Every winter, Jori Jayne Emde makes Ice Pickles. She peels and pricks young daikon radishes, submerges them in a soy sauce solution, and sets them outside on a picnic table. For the remainder of the season, the radishes freeze and thaw, as if breathing with the temperature’s fluctuations.
“Ultimately, what was happening is while they were thawing, they were releasing their water content,” explains Emde. “And when they were freezing, they would suck up the soy content, and that would get all through the cell structure and the salt would act as a preservative.”
Once ready, Ice Pickles are spongy to the touch and crunchy to the bite. “If we chopped them small and they were cold and [we] put them on an oyster, it would possibly trick you into thinking it was a granita,” she says.
On a Monday morning in July, Emde introduces herself to 18 students in her fermentation workshop. The youngest of four girls, she was raised in Austin, an upbringing that, when combined with years spent carving her name into New York’s culinary scene, makes for a charming mix of Southern warmth and sarcastic wit. She began her career in the kitchens of the Batali Empire — “No, he didn’t touch me,” her obligatory disclaimer — before moving to 5 Ninth, where she met her eventual husband, Zakary Pelaccio.
Emde’s students create various vinegars like flower blossom and carrot. Photo by Steve Fowler
In those early years, Emde was bothered by the heaps of food she and her colleagues routinely discarded. But like any young chef, she was preoccupied with her own responsibilities, and her concerns dissipated.
At 5 Ninth, Pelaccio acquainted her with fermented food, but it wasn’t until she visited markets in Malaysia and Thailand that Emde experienced the taste-bud-bursting flavor fermentation adds to a dish; it also clued her in as to how she might repurpose those food scraps.
She started to experiment at home, teaching herself through recipes and research. For a long time, her yields were unsatisfying. Eventually, she pinned down the culprit: lab yeast.
“If I wanted to make a carrot vinegar, but I used a champagne yeast, the end product didn’t taste like carrot,” says Emde. “And that bothered me.”
While reading about biodynamic wines, she discovered native fermentation, which relies on ambient yeast strains to initiate the breakdown of sugars. Unlike lab yeasts, which are simple, efficient, and consistent, native yeasts are complex, imperfect, and unpredictable. They are The Goonies of the fermented world, and though unlikely to command swaths of market share, they have garnered a devoted fan base. Just ask the folks at Graft Cider or Plan Bee Farm Brewery.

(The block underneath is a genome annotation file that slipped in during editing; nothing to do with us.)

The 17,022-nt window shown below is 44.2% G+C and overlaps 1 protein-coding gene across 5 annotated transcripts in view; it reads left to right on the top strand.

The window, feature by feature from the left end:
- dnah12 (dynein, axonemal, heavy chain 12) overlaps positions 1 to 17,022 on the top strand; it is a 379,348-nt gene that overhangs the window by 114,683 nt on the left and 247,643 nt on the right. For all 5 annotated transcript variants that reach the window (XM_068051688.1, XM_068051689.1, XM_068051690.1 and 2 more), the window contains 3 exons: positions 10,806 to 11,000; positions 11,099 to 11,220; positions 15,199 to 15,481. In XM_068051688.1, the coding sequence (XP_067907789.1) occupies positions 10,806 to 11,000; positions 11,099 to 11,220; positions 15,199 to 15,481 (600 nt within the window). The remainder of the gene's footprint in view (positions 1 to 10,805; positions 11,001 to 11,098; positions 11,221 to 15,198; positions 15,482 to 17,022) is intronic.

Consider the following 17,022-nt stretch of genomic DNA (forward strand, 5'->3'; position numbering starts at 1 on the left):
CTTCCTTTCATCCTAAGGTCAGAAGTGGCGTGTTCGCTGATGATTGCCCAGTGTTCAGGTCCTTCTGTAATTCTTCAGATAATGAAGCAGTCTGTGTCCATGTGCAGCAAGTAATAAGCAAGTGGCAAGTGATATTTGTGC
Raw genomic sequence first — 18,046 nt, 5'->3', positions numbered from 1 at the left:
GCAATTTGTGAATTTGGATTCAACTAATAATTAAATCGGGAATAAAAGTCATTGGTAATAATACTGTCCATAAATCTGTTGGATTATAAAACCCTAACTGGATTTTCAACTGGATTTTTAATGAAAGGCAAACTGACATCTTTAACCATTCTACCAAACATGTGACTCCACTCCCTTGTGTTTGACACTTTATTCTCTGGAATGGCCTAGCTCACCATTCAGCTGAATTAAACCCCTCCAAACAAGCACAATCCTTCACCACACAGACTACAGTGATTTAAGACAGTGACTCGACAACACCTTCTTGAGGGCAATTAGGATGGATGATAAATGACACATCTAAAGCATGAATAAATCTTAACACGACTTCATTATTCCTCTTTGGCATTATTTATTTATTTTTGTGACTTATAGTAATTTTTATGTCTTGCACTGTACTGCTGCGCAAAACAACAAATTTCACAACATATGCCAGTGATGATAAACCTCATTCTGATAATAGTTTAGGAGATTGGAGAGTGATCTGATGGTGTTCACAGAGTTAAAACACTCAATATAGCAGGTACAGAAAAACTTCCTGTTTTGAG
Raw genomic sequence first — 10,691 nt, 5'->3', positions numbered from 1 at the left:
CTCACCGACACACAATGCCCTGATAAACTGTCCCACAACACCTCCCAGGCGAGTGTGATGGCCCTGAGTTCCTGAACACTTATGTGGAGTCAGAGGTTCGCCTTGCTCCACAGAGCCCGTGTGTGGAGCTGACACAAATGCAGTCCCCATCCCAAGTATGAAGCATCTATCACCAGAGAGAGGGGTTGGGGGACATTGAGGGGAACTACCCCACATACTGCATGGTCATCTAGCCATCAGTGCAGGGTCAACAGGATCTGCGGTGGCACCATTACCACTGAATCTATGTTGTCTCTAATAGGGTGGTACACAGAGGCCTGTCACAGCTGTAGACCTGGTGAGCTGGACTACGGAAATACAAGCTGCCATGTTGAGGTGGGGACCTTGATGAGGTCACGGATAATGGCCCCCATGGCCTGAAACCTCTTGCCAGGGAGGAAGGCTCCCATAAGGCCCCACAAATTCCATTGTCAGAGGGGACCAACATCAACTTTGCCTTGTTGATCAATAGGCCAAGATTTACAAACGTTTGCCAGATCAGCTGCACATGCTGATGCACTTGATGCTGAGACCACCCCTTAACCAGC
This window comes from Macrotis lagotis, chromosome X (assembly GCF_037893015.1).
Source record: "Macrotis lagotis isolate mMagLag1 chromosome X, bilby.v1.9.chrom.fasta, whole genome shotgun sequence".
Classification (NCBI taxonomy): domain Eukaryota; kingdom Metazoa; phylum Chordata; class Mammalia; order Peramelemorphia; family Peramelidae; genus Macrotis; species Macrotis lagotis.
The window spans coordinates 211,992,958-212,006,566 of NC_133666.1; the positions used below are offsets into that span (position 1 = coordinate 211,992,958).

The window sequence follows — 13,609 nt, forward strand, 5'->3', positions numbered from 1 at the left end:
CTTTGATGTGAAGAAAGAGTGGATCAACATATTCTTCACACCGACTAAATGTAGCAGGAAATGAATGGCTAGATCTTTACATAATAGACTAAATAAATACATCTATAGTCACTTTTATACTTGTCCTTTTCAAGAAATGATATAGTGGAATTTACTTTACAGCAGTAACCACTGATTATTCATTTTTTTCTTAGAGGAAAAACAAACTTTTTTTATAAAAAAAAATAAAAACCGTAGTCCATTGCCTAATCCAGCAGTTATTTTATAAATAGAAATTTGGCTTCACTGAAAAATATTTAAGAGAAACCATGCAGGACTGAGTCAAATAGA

Around this time, Emde and Pelaccio quit the city to open Fish & Game in Hudson. At home, she suddenly found herself with an entire barn to house her fermentations.
Seven years later, her creations are incorporated into everything from appetizers to cocktails at Fish & Game, and kitchen production has been scaled to implement the methods Emde catalogued during her time as a chef. “All the carrot peels and the carrot tops, all the herb stems, even asparagus tips — all that stuff gets saved, and I turn it into another product,” she says. “Most of it goes to vinegar because we have a huge wine program.”
Through her brand, Lady Jayne’s Alchemy, Emde sells her wares online and teaches fermentation principles to workshops full of eager students, the majority of whom are deferent chefs and industry members. When she travels for work, her fermentations often travel, too — clinking and sloshing in the trunk, her Australian Shepherd smiling in the passenger seat. Yet at Fish & Game, fermentation has evolved beyond sustainability and flavor: In a mark of their maturity as chefs, Emde and Pelaccio have adopted bacterial processes into their dining philosophy.
“We’re not young kids in New York City who want to put as much pork on the plate as possible and watch your stomach hurt and laugh,” Emde says. “We want you to feel so freakin’ good after eating our food.” That mentality governs the composition of their plates, as well as her work in the barn. “The flavors and the fermentation then go back into the food as the base flavor notes and as part of your digestion at the end of the day.”
Ice Pickles, ready for action. Photo by Jori Jayne Emde
Far from common practice, this consideration has been framed by her own food sensitivities and research. In conversation, she organically dispels myths, sometimes with unpopular information: Kombucha advocates will be disappointed to learn that the fermented tea can still contain 95% active yeast, which — unless you’re hung over or fresh off a round of antibiotics — is simply yeast overload. Even probiotics, heralded for their healthy bacteria, work best when combined with prebiotics, found in foods like berries and squash. Too much of either digestive agent will have your gut grumbling.
“I mean, you can drown by drinking too much water,” says Emde. “If that’s not a lesson, I don’t know what is.”